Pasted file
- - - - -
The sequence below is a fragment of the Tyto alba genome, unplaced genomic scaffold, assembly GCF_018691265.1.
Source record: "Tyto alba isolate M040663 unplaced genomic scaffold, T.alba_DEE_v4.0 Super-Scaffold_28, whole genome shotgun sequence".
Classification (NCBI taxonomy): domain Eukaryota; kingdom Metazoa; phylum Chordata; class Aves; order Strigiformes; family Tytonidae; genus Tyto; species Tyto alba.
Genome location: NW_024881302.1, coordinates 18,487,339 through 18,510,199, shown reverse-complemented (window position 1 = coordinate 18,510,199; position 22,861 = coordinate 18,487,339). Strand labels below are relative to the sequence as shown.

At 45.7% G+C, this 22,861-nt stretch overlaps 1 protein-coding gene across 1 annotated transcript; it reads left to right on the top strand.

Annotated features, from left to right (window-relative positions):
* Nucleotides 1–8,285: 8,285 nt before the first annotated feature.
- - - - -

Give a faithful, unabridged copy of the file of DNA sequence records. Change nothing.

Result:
The sequence below is a fragment of the Tyto alba genome, unplaced genomic scaffold, assembly GCF_018691265.1.
Source record: "Tyto alba isolate M040663 unplaced genomic scaffold, T.alba_DEE_v4.0 Super-Scaffold_28, whole genome shotgun sequence".
Classification (NCBI taxonomy): domain Eukaryota; kingdom Metazoa; phylum Chordata; class Aves; order Strigiformes; family Tytonidae; genus Tyto; species Tyto alba.
Genome location: NW_024881302.1, coordinates 18,487,339 through 18,510,199, shown reverse-complemented (window position 1 = coordinate 18,510,199; position 22,861 = coordinate 18,487,339). Strand labels below are relative to the sequence as shown.

At 45.7% G+C, this 22,861-nt stretch overlaps 1 protein-coding gene across 1 annotated transcript; it reads left to right on the top strand.

Annotated features, from left to right (window-relative positions):
* Nucleotides 1–8,285: 8,285 nt before the first annotated feature.